Inserted record 'OUser#5:3{name:steve,password:{SHA-256}F148389D080CFE85952998A8A367E2F7EAF35F2 D72D2599A5B0412FE4094D65C,roles:[1]} v1' in 0,001000 sec(s).

Create a simple graph as user ‘Luca’

Now it’s time to disconnect and reconnect to the blog database using the new “luca” user:
orientdb> disconnect
Disconnecting from the database [blog]...OK

orientdb
> connect local:../databases/blog luca lucaConnecting to database [local:../databases/blog] with user 'luca'...OK
Now create 2 vertices: a Restaurant and a Pizza:
orientdb> create vertex set label = 'food', name = 'Pizza'
Created vertex 'V#9:0{label:food,name:Pizza,_allow:[1]} v0' in 0,001000 sec(s).

orientdb
> create vertex set label = 'restaurant', name = "Dante's Pizza"
Created vertex 'V#9:1{label:restaurant,name:Dante's Pizza,_allow:[1]} v0' in 0,000000 sec(s).
Now connect these 2 vertices with an edge labelled “menu”:
orientdb> create edge from #9:0 to #9:1 set label = 'menu'
Created edge '[E#10:0{out:#9:0,in:#9:1,label:menu,_allow:[1]} v1]' in 0,003000 sec(s).
To check if everything is ok execute a select against vertices:
orientdb> select from v
---+---------+--------------------+--------------------+--------------------+--------------------
 
#| RID     |label               |name                |_allow              |out
---+---------+--------------------+--------------------+--------------------+--------------------
 
0|     #9:0|food                |Pizza               |[1]                 |[1]
 
1|     #9:1|restaurant          |Dante's Pizza       |[1]                 |null                |[1]
---+---------+--------------------+--------------------+--------------------+--------------------+--------------------
2 item(s) found. Query executed in 0.034 sec(s).

Create a simple graph as user ‘Steve’

Now let’s connect to the database using the ‘Steve’ user and check if there are vertices:
orientdb> disconnect
Disconnecting from the database [blog]...OK

orientdb
> connect local:../databases/blog steve steveConnecting to database [local:../databases/blog] with user 'steve'...OK

orientdb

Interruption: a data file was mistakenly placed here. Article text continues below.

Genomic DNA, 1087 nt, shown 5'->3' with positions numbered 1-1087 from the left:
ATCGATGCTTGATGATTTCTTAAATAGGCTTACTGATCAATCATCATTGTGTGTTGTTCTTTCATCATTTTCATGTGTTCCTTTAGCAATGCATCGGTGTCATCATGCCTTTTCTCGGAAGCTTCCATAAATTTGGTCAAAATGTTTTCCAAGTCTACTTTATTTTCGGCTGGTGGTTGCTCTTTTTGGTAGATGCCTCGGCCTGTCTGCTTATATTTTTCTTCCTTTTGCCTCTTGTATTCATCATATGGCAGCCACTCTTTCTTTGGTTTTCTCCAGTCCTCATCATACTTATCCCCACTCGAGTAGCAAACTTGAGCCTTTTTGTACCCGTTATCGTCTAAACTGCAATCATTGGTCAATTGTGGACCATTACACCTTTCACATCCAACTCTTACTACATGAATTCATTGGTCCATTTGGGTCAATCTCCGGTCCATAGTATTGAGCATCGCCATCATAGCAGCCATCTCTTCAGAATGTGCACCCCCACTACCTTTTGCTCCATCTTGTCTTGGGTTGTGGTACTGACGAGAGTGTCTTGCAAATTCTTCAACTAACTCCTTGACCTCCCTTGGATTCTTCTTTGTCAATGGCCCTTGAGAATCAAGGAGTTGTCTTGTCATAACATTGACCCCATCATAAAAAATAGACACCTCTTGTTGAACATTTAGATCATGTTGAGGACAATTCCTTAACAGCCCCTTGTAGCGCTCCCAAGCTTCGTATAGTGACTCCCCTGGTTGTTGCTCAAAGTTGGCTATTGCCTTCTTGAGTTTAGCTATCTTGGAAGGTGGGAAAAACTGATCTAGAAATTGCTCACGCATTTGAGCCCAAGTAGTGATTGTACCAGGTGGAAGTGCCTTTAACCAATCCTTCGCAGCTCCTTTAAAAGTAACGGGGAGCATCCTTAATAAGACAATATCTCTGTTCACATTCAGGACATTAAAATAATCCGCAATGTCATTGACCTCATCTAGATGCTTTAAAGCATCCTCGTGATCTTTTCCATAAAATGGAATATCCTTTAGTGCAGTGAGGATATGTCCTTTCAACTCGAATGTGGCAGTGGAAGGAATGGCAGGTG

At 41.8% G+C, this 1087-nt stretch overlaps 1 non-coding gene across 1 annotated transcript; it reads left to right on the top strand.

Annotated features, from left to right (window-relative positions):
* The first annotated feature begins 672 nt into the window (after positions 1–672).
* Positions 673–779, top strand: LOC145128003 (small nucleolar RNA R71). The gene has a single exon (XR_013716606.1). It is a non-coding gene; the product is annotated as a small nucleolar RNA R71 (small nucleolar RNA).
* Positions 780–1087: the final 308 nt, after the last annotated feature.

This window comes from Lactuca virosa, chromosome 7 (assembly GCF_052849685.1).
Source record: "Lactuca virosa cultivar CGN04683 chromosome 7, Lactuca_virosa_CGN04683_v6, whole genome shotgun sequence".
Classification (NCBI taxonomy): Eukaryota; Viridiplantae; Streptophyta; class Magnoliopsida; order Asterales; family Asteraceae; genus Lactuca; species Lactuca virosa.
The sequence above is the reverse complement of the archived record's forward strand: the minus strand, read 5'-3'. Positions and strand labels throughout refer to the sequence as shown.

> select from v
0 item(s) found. Query executed in 0.0 sec(s).
Ok, no vertices found. Try to create something:
orientdb> create vertex set label = 'car', name = 'Ferrari Modena'
Created vertex 'V#9:2{label:car,name:Ferrari Modena,_allow:[1]} v0' in 0,000000 sec(s).

orientdb
> create vertex set label = 'driver', name = 'steve'
Created vertex 'V#9:3{label:driver,name:steve,_allow:[1]} v0' in 0,000000 sec(s).

orientdb
> create edge from #9:2 to #9:3 set label = 'drive'
Created edge '[E#10:1{out:#9:2,in:#9:3,label:drive,_allow:[1]} v1]' in 0,002000 sec(s).
Now check the graph just created:
orientdb> select from v
---+---------+--------------------+--------------------+--------------------+--------------------
 
#| RID     |label               |name                |_allow              |out
---+---------+--------------------+--------------------+--------------------+--------------------
 
0|     #9:2|car                 |Ferrari Modena      |[1]                 |[1]
 
1|     #9:3|driver              |steve               |[1]                 |null                |[1]
---+---------+--------------------+--------------------+--------------------+--------------------+--------------------
2 item(s) found. Query< span> executed in 0.034 sec(s).
The “Steve” user doesn’t see the vertices and edges creates by other users!
What happen if we try to connect 2 vertices of different users?
orientdb> create edge from #9:2 to #9:0 set label = 'security-test'

Error: com.orientechnologies.orient.core.exception.OCommandExecutionException: Error on execution of command: OCommandSQL [text=create edge from #9:2 to #9:0 set label = 'security-test']
Error: java.lang.IllegalArgumentException: Source vertex '#9:0' does not exist
The partition is totally isolated and OrientDB thinks the vertex doesn’t exist while it’s present, but invisible to the current user.

TinkerPop Stack

Record Level Security feature is very powerful because acts at low level inside the OrientDB engine. This is why everything works like a charm, even the TinkerPop stack.

Now try to display all the vertices and edges using Gremlin:
orientdb> gremlin g.V
[v[#9:2], v[#9:3]]
Script executed in 0,448000 sec(s).
orientdb
> gremlin g.E

e
[#10:1][#9:2-drive->#9:3]
Script executed in 0,123000 sec(s).

The same is using other technologies that use the TinkerPop Blueprints: TinkerPop RexterTinkerPop PipesTinkerPop FurnaceTinkerPop Frames and ThinkAurelius Faunus.


This tutorial has been published in http://code.google.com/p/orient/wiki/PartitionedGraphs.





Take your enterprise to the next level with OrientDB